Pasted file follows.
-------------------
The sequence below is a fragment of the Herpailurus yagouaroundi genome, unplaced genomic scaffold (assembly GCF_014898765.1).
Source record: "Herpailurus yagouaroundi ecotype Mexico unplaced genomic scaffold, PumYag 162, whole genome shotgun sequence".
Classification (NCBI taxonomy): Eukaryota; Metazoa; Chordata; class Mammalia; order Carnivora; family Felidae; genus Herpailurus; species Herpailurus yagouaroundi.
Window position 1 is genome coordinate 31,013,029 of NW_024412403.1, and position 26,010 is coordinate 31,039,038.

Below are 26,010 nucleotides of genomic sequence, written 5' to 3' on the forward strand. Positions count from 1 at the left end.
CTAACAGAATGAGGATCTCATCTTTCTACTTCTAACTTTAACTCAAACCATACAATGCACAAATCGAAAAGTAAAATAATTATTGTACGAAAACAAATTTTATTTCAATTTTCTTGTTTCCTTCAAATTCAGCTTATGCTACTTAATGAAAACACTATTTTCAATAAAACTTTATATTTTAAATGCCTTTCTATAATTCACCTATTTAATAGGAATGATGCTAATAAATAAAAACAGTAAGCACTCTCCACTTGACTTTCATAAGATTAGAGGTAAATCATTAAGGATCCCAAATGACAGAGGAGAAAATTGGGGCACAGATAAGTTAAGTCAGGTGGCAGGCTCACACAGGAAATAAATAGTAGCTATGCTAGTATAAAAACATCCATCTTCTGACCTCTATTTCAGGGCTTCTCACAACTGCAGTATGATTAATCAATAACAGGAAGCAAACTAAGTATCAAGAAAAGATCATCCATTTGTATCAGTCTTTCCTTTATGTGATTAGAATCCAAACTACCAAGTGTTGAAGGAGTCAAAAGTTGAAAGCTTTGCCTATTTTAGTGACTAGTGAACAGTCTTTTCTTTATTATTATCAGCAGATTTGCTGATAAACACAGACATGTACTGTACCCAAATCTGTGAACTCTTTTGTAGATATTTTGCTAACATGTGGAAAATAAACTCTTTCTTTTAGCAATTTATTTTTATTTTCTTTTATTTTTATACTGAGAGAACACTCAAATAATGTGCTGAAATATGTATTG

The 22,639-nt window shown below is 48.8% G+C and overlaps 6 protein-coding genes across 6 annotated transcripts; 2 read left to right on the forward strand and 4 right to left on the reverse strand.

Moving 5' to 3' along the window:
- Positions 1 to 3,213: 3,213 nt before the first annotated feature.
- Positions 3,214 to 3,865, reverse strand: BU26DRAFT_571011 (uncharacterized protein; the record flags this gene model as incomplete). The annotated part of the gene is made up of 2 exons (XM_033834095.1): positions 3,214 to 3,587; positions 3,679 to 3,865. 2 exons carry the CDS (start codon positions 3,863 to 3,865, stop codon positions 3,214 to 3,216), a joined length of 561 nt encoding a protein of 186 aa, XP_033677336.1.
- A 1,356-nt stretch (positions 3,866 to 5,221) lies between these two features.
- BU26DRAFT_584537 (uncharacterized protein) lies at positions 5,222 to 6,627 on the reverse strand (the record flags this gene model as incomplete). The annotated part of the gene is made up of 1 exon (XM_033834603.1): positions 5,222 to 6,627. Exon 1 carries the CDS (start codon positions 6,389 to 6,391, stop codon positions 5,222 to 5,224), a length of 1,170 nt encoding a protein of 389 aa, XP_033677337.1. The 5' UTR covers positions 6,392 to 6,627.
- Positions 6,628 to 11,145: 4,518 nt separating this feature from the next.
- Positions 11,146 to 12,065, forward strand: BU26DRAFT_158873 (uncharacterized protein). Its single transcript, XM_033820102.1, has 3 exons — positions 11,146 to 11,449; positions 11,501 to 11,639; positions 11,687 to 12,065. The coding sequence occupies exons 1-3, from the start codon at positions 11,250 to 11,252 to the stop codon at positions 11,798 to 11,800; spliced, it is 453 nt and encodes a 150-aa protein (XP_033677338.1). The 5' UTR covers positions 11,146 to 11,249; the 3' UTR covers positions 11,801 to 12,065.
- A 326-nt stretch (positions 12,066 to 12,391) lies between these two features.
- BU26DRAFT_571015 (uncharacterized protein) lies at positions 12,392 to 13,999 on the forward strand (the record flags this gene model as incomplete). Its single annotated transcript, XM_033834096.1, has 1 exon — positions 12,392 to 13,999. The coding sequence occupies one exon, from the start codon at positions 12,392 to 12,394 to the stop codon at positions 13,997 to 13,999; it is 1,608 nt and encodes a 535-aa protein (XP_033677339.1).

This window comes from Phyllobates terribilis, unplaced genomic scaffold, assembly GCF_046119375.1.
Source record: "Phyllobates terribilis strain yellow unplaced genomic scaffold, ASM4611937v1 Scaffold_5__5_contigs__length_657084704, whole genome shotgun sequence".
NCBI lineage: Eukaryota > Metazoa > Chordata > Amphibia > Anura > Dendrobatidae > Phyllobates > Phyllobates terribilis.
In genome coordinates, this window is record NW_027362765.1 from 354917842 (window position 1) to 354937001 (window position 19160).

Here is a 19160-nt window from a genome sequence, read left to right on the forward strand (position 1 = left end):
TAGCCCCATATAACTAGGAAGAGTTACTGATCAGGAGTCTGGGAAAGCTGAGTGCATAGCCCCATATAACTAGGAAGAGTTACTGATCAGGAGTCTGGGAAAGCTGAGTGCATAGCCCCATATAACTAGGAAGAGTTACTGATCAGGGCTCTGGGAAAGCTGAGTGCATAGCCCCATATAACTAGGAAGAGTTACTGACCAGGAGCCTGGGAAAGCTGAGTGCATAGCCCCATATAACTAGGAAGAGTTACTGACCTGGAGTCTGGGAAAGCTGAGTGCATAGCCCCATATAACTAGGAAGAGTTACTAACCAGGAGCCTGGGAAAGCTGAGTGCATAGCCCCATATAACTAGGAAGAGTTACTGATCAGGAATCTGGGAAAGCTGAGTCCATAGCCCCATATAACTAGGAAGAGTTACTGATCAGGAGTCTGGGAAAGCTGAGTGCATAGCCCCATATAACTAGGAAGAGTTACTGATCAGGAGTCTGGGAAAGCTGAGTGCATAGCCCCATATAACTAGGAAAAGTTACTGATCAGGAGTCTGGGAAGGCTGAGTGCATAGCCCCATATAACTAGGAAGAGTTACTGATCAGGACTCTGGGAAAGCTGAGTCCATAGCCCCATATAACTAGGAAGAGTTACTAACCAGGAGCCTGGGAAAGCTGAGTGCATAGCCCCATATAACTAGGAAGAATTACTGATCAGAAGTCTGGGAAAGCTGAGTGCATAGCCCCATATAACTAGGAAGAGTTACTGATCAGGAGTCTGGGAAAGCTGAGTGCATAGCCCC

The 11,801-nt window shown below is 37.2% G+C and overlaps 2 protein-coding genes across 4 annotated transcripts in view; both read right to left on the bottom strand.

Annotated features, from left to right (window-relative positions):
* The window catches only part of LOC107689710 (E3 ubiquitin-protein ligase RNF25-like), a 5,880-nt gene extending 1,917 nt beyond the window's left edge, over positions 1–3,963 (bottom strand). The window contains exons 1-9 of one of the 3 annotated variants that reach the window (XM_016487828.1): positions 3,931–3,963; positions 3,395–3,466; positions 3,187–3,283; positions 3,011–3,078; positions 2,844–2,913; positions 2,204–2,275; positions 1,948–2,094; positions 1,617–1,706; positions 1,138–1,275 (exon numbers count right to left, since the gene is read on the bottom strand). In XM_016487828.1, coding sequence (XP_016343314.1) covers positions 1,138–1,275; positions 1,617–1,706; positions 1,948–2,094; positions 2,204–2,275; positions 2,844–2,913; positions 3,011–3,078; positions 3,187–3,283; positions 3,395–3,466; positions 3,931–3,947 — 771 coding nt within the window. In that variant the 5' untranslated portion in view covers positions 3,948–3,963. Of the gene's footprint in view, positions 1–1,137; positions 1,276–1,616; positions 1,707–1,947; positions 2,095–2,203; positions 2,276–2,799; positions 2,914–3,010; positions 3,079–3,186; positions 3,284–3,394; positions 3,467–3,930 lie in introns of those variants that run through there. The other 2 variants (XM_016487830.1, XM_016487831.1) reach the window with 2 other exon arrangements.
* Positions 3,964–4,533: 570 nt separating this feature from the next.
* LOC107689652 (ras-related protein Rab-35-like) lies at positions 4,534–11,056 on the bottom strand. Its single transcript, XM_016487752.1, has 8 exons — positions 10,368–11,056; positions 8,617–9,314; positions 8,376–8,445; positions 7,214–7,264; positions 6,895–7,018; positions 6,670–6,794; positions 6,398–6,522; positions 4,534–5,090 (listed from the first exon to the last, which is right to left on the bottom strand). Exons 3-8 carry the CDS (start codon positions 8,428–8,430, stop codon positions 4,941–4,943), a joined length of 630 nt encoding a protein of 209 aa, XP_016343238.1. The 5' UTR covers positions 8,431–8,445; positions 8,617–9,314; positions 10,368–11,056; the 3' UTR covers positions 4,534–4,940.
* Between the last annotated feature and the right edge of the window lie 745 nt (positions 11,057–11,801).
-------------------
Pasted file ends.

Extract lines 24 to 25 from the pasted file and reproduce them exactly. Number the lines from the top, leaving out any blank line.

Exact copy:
Annotated features, from left to right (window-relative positions):
* The window catches only part of LOC107689710 (E3 ubiquitin-protein ligase RNF25-like), a 5,880-nt gene extending 1,917 nt beyond the window's left edge, over positions 1–3,963 (bottom strand). The window contains exons 1-9 of one of the 3 annotated variants that reach the window (XM_016487828.1): positions 3,931–3,963; positions 3,395–3,466; positions 3,187–3,283; positions 3,011–3,078; positions 2,844–2,913; positions 2,204–2,275; positions 1,948–2,094; positions 1,617–1,706; positions 1,138–1,275 (exon numbers count right to left, since the gene is read on the bottom strand). In XM_016487828.1, coding sequence (XP_016343314.1) covers positions 1,138–1,275; positions 1,617–1,706; positions 1,948–2,094; positions 2,204–2,275; positions 2,844–2,913; positions 3,011–3,078; positions 3,187–3,283; positions 3,395–3,466; positions 3,931–3,947 — 771 coding nt within the window. In that variant the 5' untranslated portion in view covers positions 3,948–3,963. Of the gene's footprint in view, positions 1–1,137; positions 1,276–1,616; positions 1,707–1,947; positions 2,095–2,203; positions 2,276–2,799; positions 2,914–3,010; positions 3,079–3,186; positions 3,284–3,394; positions 3,467–3,930 lie in introns of those variants that run through there. The other 2 variants (XM_016487830.1, XM_016487831.1) reach the window with 2 other exon arrangements.